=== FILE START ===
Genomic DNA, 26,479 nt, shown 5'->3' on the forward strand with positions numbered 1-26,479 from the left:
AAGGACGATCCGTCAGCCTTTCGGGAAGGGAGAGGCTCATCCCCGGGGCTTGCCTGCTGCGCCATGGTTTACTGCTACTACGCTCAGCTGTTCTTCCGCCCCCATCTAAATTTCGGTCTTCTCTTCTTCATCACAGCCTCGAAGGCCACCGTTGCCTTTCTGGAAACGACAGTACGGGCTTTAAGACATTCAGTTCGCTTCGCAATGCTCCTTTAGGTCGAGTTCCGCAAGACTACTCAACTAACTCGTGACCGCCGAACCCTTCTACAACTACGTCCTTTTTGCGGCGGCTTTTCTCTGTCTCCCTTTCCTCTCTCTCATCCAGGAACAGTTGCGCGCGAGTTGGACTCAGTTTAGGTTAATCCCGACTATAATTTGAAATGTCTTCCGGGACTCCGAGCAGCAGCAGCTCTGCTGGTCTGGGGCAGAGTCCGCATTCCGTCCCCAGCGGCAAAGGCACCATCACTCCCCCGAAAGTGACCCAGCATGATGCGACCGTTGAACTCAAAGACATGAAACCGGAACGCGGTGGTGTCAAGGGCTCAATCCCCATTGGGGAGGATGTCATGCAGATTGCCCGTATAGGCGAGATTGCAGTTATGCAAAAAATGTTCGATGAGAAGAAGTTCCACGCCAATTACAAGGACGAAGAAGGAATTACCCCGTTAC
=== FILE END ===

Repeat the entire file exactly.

Genomic DNA, 26,479 nt, shown 5'->3' on the forward strand with positions numbered 1-26,479 from the left:
AAGGACGATCCGTCAGCCTTTCGGGAAGGGAGAGGCTCATCCCCGGGGCTTGCCTGCTGCGCCATGGTTTACTGCTACTACGCTCAGCTGTTCTTCCGCCCCCATCTAAATTTCGGTCTTCTCTTCTTCATCACAGCCTCGAAGGCCACCGTTGCCTTTCTGGAAACGACAGTACGGGCTTTAAGACATTCAGTTCGCTTCGCAATGCTCCTTTAGGTCGAGTTCCGCAAGACTACTCAACTAACTCGTGACCGCCGAACCCTTCTACAACTACGTCCTTTTTGCGGCGGCTTTTCTCTGTCTCCCTTTCCTCTCTCTCATCCAGGAACAGTTGCGCGCGAGTTGGACTCAGTTTAGGTTAATCCCGACTATAATTTGAAATGTCTTCCGGGACTCCGAGCAGCAGCAGCTCTGCTGGTCTGGGGCAGAGTCCGCATTCCGTCCCCAGCGGCAAAGGCACCATCACTCCCCCGAAAGTGACCCAGCATGATGCGACCGTTGAACTCAAAGACATGAAACCGGAACGCGGTGGTGTCAAGGGCTCAATCCCCATTGGGGAGGATGTCATGCAGATTGCCCGTATAGGCGAGATTGCAGTTATGCAAAAAATGTTCGATGAGAAGAAGTTCCACGCCAATTACAAGGACGAAGAAGGAATTACCCCGTTAC